1. From back in the day before secularism got a stranglehold on Hoosier jurists comes this great excerpt via Indiana federal court judge Allan Sharp, dedicated to those many Indiana government attorneys (with whom I have dealt) who count the law as a mere tool, an optional tool that is not to be used when political correctness compels a more acceptable result than merely following the path that the law directs: ALLEN SHARP, District Judge. I. In a scene following a visit by Henry VIII to the home of Sir Thomas More, playwriter Robert Bolt puts the following words into the mouths of his characters: Margaret: Father, that man's bad. MORE: There is no law against that. ROPER: There is! God's law! MORE: Then God can arrest him. ROPER: Sophistication upon sophistication! MORE: No, sheer simplicity. The law, Roper, the law. I know what's legal not what's right. And I'll stick to what's legal. ROPER: Then you set man's law above God's! MORE: No, far below; but let me draw your attention to a fact I'm not God. The currents and eddies of right and wrong, which you find such plain sailing, I can't navigate. I'm no voyager. But in the thickets of law, oh, there I'm a forester. I doubt if there's a man alive who could follow me there, thank God... ALICE: (Exasperated, pointing after Rich) While you talk, he's gone! MORE: And go he should, if he was the Devil himself, until he broke the law! ROPER: So now you'd give the Devil benefit of law! MORE: Yes. What would you do? Cut a great road through the law to get after the Devil? ROPER: I'd cut down every law in England to do that! MORE: (Roused and excited) Oh? (Advances on Roper) And when the last law was down, and the Devil turned round on you where would you hide, Roper, the laws being flat? (He leaves *1257 him) This country's planted thick with laws from coast to coast man's laws, not God's and if you cut them down and you're just the man to do it d'you really think you would stand upright in the winds that would blow then? (Quietly) Yes, I'd give the Devil benefit of law, for my own safety's sake. ROPER: I have long suspected this; this is the golden calf; the law's your god. MORE: (Wearily) Oh, Roper, you're a fool, God's my god... (Rather bitterly) But I find him rather too (Very bitterly) subtle... I don't know where he is nor what he wants. ROPER: My God wants service, to the end and unremitting; nothing else! MORE: (Dryly) Are you sure that's God! He sounds like Moloch. But indeed it may be God And whoever hunts for me, Roper, God or Devil, will find me hiding in the thickets of the law! And I'll hide my daughter with me! Not hoist her up the mainmast of your seagoing principles! They put about too nimbly! (Exit More. They all look after him). Pgs. 65-67, A MAN FOR ALL SEASONS A Play in Two Acts, Robert Bolt, Random House, New York, 1960. Linley E. Pearson, Atty. Gen. of Indiana, Indianapolis, for defendants. Childs v. Duckworth, 509 F. Supp. 1254, 1256 (N.D. Ind. 1981) aff'd, 705 F.2d 915 (7th Cir. 1983)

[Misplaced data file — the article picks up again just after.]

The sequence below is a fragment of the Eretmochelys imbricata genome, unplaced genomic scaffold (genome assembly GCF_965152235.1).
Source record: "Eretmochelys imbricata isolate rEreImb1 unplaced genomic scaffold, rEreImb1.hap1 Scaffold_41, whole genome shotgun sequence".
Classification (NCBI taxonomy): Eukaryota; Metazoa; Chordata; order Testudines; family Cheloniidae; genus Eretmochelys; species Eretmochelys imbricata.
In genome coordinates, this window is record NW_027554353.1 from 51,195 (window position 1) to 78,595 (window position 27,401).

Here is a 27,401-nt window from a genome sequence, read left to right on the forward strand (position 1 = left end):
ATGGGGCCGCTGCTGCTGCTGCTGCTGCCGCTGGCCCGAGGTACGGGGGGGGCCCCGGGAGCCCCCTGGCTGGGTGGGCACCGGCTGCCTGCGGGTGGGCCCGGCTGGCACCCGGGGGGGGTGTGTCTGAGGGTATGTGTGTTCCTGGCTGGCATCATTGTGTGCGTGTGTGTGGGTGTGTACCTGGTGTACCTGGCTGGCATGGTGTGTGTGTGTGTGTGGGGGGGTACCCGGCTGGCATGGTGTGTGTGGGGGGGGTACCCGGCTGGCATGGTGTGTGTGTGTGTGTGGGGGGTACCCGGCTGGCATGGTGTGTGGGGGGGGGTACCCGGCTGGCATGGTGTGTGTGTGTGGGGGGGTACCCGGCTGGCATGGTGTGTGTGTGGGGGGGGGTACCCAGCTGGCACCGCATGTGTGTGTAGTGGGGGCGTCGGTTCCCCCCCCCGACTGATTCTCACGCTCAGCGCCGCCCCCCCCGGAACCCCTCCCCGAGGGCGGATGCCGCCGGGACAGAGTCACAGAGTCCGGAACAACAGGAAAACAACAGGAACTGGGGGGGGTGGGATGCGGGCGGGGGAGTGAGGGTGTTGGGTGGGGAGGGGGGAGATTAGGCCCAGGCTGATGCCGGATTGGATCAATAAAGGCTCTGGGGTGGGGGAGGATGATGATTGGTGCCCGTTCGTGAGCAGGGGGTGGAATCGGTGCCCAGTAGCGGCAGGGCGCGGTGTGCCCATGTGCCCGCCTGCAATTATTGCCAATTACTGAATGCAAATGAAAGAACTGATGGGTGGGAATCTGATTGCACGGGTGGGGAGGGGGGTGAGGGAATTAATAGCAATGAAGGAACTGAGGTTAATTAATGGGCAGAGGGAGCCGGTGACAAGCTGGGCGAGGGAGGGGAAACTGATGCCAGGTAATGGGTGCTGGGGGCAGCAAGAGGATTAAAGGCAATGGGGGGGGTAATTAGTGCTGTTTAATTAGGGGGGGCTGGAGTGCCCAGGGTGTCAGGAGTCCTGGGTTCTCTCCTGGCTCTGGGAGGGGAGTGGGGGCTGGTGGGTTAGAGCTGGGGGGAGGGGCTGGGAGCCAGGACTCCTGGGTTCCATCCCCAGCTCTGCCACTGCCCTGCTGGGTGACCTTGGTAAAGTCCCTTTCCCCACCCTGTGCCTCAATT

2. "Meanwhile small- and mid-size firms are getting squeezed and likely will not survive unless they become a boutique firm." I've been a business attorney in small, and now mid-size firm for over 30 years, and for over 30 years legal consultants have been preaching this exact same mantra of impending doom for small and mid-sized firms -- verbatim. This claim apparently helps them gin up merger opportunities from smaller firms who become convinced that they need to become larger overnight. The claim that large corporations are interested in cost-saving and efficiency has likewise been preached for decades, and is likewise bunk. If large corporations had any real interest in saving money they wouldn't use large law firms whose rates are substantially higher than those of high-quality mid-sized firms.

  3. The family is the foundation of all human government. That is the Grand Design. Modern governments throw off this Design and make bureaucratic war against the family, as does Hollywood and cultural elitists such as third wave feminists. Since WWII we have been on a ship of fools that way, with both the elite and government and their social engineering hacks relentlessly attacking the very foundation of social order. And their success? See it in the streets of Fergusson, on the food stamp doles (mostly broken families)and in the above article. Reject the Grand Design for true social function, enter the Glorious State to manage social dysfunction. Our Brave New World will be a prison camp, and we will welcome it as the only way to manage given the anarchy without it.

  4. When I hear 'Juvenile Lawyer' I think of an attorney helping a high school aged kid through the court system for a poor decision; like smashing mailboxes. Thank you for opening up my eyes to the bigger picture of the need for juvenile attorneys. It made me sad, but also fascinated, when it was explained, in the sixth paragraph, that parents making poor decisions (such as drug abuse) can cause situations where children need legal representation and aid from a lawyer.

  5. Some in the Hoosier legal elite consider this prayer recommended by the AG seditious, not to mention the Saint who pledged loyalty to God over King and went to the axe for so doing: "Thomas More, counselor of law and statesman of integrity, merry martyr and most human of saints: Pray that, for the glory of God and in the pursuit of His justice, I may be trustworthy with confidences, keen in study, accurate in analysis, correct in conclusion, able in argument, loyal to clients, honest with all, courteous to adversaries, ever attentive to conscience. Sit with me at my desk and listen with me to my clients' tales. Read with me in my library and stand always beside me so that today I shall not, to win a point, lose my soul. Pray that my family may find in me what yours found in you: friendship and courage, cheerfulness and charity, diligence in duties, counsel in adversity, patience in pain—their good servant, and God's first. Amen."

ADVERTISEMENT